Perhaps the most frequent purveyor of this narrative is Timothy Snyder (4/18/18), who claimed that the war in Ukraine is a “colonial war”:
In a long essay on “historical unity,” published last July, [Putin] argued that Ukraine and Russia were a single country, bound by a shared origin. His vision is of a broken world that must be restored through violence. Russia becomes itself only by annihilating Ukraine.
However, when one actually reads both sources, rather than relying on secondhand sources to explain what Putin meant, it quickly becomes apparent that these are blatant misrepresentations of what Putin said. Putin’s essay “On the Historical Unity of Russians and Ukrainians” is long and convoluted, but although Putin talks about Russia and Ukraine’s shared historic, religious and linguistic heritage, and claims that “modern Ukraine is entirely the product of the Soviet era,” he also stresses that Russia has acknowledged new geopolitical realities:
Things change: Countries and communities are no exception. Of course, some part of a people in the process of its development, influenced by a number of reasons and historical circumstances, can become aware of itself as a separate nation at a certain moment. How should we treat that? There is only one answer: with respect!… The Russian Federation recognized the new geopolitical realities: and not only recognized, but, indeed, did a lot for Ukraine to establish itself as an independent country.
This point was repeated in Putin’s later speech (2/21/22), where Putin blamed the existence of the modern Ukrainian state on Vladimir Lenin and the USSR. Putin’s claim was not that Moscow should continue to govern all of Ukraine, however, but that Russia’s recognition of Ukrainian independence was an act of political generosity, in contrast to what he presented as Kyiv’s ungenerous treatment of the residents of Donbas:
Despite all these injustices, lies and outright pillage of Russia, it was our people who accepted the new geopolitical reality that took shape after the dissolution of the USSR, and recognised the new independent states. Not only did Russia recognise these countries, but helped its CIS partners, even though it faced a very dire situation itself. This included our Ukrainian colleagues, who turned to us for financial support many times from the very moment they declared independence. Our country provided this assistance while respecting Ukraine’s dignity and sovereignty.
Putin’s efforts to justify Russia’s invasion are not based on events that happened centuries ago; his historical accounts in these two texts, however self-serving, are not linked to attempts to justify violence. Rather, the speech (2/24/22) that declared the “special military operation” did so on the grounds that the “eastward expansion of NATO” that began in 1999 is “a matter of life and death,” and a “red line” for Russia’s security that had been crossed despite several warnings.
He also maintained it was to “protect people who, for eight years now, have been facing humiliation and genocide perpetrated by the Kiev regime” in the Donbas region. Such concerns are generally dismissed as pretextual in the West, but the UN’s count of civilian deaths in the Ukrainian civil war—3,321 as of January 2019 (UN OHCHR, 9/23/21)–is comparable to the UN civilian death toll from the Russian invasion, with a tiny fraction of the international outrage.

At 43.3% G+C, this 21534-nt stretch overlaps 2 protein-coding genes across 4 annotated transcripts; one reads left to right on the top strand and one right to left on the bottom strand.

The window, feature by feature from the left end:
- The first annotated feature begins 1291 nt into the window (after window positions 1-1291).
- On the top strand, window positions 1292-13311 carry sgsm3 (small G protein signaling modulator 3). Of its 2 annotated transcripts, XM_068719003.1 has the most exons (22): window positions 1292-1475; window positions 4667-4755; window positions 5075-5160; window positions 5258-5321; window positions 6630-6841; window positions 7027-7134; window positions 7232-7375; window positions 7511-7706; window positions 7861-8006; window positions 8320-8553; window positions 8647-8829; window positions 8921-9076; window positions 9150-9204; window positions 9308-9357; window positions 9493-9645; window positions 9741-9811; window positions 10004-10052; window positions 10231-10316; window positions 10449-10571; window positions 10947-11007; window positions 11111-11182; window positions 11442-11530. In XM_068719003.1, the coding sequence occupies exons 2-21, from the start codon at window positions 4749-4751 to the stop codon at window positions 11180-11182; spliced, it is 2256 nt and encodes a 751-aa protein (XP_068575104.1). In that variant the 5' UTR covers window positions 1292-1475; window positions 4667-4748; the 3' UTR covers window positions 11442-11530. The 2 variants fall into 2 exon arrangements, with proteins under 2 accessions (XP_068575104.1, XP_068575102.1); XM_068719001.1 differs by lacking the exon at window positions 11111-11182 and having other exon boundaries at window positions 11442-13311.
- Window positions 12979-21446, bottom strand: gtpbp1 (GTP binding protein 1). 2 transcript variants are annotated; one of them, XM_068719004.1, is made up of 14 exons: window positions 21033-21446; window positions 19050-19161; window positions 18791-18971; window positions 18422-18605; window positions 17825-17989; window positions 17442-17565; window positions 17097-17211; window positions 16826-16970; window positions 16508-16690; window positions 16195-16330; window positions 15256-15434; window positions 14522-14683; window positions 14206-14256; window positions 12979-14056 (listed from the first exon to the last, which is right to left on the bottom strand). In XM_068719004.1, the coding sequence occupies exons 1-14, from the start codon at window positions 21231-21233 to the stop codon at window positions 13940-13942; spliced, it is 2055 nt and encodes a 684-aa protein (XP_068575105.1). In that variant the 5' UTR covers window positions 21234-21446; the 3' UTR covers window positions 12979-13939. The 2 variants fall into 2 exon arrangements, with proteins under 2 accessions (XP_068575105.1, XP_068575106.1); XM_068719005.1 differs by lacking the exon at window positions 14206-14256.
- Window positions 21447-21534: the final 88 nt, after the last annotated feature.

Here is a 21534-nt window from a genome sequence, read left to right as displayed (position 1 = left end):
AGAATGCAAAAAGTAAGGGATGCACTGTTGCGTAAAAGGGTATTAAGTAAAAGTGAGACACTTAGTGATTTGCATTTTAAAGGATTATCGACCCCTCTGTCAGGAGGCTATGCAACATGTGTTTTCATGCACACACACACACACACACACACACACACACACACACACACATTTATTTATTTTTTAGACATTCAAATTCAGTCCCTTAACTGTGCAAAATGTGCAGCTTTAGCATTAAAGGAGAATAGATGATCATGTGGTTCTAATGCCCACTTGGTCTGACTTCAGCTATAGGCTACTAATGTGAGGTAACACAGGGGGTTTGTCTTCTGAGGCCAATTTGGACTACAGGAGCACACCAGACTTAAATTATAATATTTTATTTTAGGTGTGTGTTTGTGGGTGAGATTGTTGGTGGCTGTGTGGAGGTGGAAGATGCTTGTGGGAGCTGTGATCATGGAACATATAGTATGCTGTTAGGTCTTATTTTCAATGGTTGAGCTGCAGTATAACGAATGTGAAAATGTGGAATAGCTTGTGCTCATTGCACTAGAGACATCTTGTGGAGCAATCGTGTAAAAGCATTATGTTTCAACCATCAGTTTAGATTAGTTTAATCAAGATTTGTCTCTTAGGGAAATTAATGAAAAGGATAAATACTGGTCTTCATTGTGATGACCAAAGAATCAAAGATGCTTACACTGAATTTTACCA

The cost of ‘appeasement’ charges
The hyperbolic comparisons between Russia and Vladimir Putin to Nazi Germany and Adolf Hitler, as well as constant accusations that anyone who attempts to negotiate with Russia for a peaceful end to the war is engaged in “appeasement,” have cost the world opportunities to de-escalate. The Biden administration has not encouraged the Ukrainian government to engage in serious negotiations with Russia (Jacobin, 5/30/22), no doubt well aware that doing so would bring more Chamberlain analogies.
Adam Johnson and Nima Shirazi, cohosts of the Citations Needed podcast (10/9/19), point out that the emotionally manipulative and thought-terminating comparisons to Hitler and Munich are designed to suggest that
every so-called dictator is a new Hitler and every negotiation, every potential negotiation even, with those countries is a new Munich, is a new abdication of world responsibility that will inevitably lead to what else: a new Holocaust.
The extreme caricatures of Putin as equal to or worse than Hitler are setting up Ukraine and the world for a grim fate. A BBC report (6/20/22) last month featured NATO Secretary-General Jens Stoltenberg urging the West to “prepare to continue supporting Ukraine in a war lasting for years,” while the head of the British Army, Gen. Patrick Sanders, asserted that the “UK and allies needed to be capable of winning a ground war with Russia.” The frequent Nazi comparisons and Munich references made by Western media paint those who would prefer a negotiated settlement to years of bloodshed, the risk of World War III and nuclear war as “appeasers” of a Hitlerian dictator with genocidal ambitions.
Featured Image: Illustration by The New York Times; Photographs by Clive Rose, Alexander Nemenov and Kirill Kudryavtsev, via Getty Images